Norrell takes a back seat for much of this episode, but makes it count when he is on-screen. He's on-hand whenever anything generally untoward is happening - going through Arabella's letters to Strange, recommending that Lady Pole has no visitors to cover his back after filling her in on the lifetime of torment she is in for, sending Childermass to put the frighteners on Mr Segundus as he tries to establish his school for magicians. Mr Norrell, to be fair, does himself few favours this week. Even when Strange returns home, Norrell arrives almost immediately, but is more interested in getting his beloved books back - a fact that Strange ruefully acknowledges.

The episode ends on a cliffhanger, in a moment echoing Strange's valet's sacrifice - as Childermass throws himself in front of a bullet meant for Norrell, fired by Lady Pole. Whatever happens next week, it looks like it's all coming apart for Mr Norrell. As for Jonathan Strange, he's using the dark magic of the Raven King already, and his wife is in the sights of the Gentleman. Has he developed a taste for war?

Bookmark and Share Game Of Thrones Season Five - Episodes Three and Four

5/31/2015 08:50:00 p.m. - Reviewed by Marcus

Reviewed by Martin Hudecek
Game of Thrones 3) High Sparrow 4) Sons Of The Harpy HBO/ Sky Atlantic - 2015.
Note - Again, this review contains spoilers for the episodes, and some brief discussion of the source book material.

Season 5 progresses steadily enough with this next batch of Westeros Wonder. However some uncertainty is perhaps generated as the pace continues to be slower than the previous two years, and there is a firm choice by the producers over not being as faithful to the source material as they once were. An added problem also exists in that presently books six and seven are only available as speculation, and not as anything corporal. Some big decisions have been made therefore over quite how to achieve foreshadowing and keep the present story lively in its own right.

Arya having had a kind farewell from the ship's captain who she met at the end of last season is now trying to forge a new life in the markedly different city of Braavos. At first her entrance to the House of Black and White looked helpless, but come the third episode she is now getting somewhere in her quest to complete her 'hit' list of those who betrayed her family and friends. It certainly appears that Jaqen H'ghar is indeed back after a long break from the show. Of course it needs to be stressed that the actual person who had that name and face is almost certainly long dead. But for simplicity's sake I will henceforth name him Jaqen until any changes to suggest otherwise are implemented by the show. The chemistry between Tom Wlaschiha and Maisie Williams is as strong as ever. However the most memorable scene involves Arya on her lonesome, as she is parted from Needle for the short term; wordlessly hiding amongst some rocks.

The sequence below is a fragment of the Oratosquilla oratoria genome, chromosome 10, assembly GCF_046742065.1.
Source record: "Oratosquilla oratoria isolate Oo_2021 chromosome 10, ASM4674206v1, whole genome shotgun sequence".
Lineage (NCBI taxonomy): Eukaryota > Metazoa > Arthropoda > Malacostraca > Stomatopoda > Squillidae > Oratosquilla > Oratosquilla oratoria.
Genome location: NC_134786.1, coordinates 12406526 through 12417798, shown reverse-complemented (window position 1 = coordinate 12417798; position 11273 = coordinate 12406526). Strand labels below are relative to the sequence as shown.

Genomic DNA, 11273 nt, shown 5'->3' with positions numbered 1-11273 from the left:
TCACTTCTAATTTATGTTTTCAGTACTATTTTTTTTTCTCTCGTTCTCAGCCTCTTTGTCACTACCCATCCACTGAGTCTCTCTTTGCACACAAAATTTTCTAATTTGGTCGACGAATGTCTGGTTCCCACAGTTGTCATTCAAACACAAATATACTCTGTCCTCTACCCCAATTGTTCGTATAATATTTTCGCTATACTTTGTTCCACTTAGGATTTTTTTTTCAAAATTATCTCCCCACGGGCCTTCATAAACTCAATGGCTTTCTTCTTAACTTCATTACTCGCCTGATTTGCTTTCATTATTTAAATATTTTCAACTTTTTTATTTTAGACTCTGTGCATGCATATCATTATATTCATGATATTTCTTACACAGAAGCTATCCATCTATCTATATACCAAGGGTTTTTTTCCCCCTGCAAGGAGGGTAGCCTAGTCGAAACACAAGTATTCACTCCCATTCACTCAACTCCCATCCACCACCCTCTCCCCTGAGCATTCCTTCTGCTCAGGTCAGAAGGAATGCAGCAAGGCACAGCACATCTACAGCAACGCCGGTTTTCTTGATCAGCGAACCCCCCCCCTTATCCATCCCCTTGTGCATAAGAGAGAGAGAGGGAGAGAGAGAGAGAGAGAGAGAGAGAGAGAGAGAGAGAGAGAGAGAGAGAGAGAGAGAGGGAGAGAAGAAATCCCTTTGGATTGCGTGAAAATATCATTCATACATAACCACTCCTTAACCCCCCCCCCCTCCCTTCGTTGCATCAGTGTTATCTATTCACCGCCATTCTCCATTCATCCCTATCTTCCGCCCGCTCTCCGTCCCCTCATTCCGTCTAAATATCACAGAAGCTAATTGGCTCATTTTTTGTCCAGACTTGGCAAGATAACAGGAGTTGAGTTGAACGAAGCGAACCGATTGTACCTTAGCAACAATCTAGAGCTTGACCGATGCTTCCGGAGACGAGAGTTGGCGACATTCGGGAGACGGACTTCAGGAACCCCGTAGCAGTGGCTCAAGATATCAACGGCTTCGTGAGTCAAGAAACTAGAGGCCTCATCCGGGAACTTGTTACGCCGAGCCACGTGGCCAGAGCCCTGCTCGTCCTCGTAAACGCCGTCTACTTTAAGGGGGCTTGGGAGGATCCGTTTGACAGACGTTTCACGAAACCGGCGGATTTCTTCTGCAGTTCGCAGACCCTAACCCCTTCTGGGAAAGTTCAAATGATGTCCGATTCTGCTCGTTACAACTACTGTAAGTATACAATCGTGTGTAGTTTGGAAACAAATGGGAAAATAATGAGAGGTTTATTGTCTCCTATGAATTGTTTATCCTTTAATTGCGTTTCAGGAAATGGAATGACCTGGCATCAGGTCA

Having hailed Williams forthcoming turn in the second Peter Capaldi series of Doctor Who, there is a further link between the two iconic shows with the presence of Faye Marsay, as the sullen 'Waif'. This actress impressed as Shona in the most recent Who TV story we have to date - 'Last Christmas' - and is given some excellent dialogue. She also tests the resolve of neophyte Arya to the limit. 

Having said all this, I do wonder just how much traction this Braavos section of the show has. In the books it worked well as a series of developments which made the reader do some of the guesswork as to how much time has passed. In a show like this, the 'knitting together process' a viewer is obliged with in order to comprehend the array of locations may lead to some weaknesses in terms of overall impact. However I must praise the sets, lighting and music, which all conjure a strong and brooding atmosphere.

Returning yet again to King's Landing, it appears that there is some potential for excitement after all, as most have come to hope for by now. The Tommen and Margaery storyline is very well done in this pair of episodes. Clearly the Boy King was feeling euphoria upon consummating the marriage, and  finally resolving the lust he had for his far more mature partner. She had stoked his fires initially when he was lined up to replace his murdered brother, visiting his bed and talking of their likely future together in 'Oathkeeper'. The brutal reality though, is that Cersei's one remaining son is little more than a pawn in others' games now grandfather Tywin is deceased.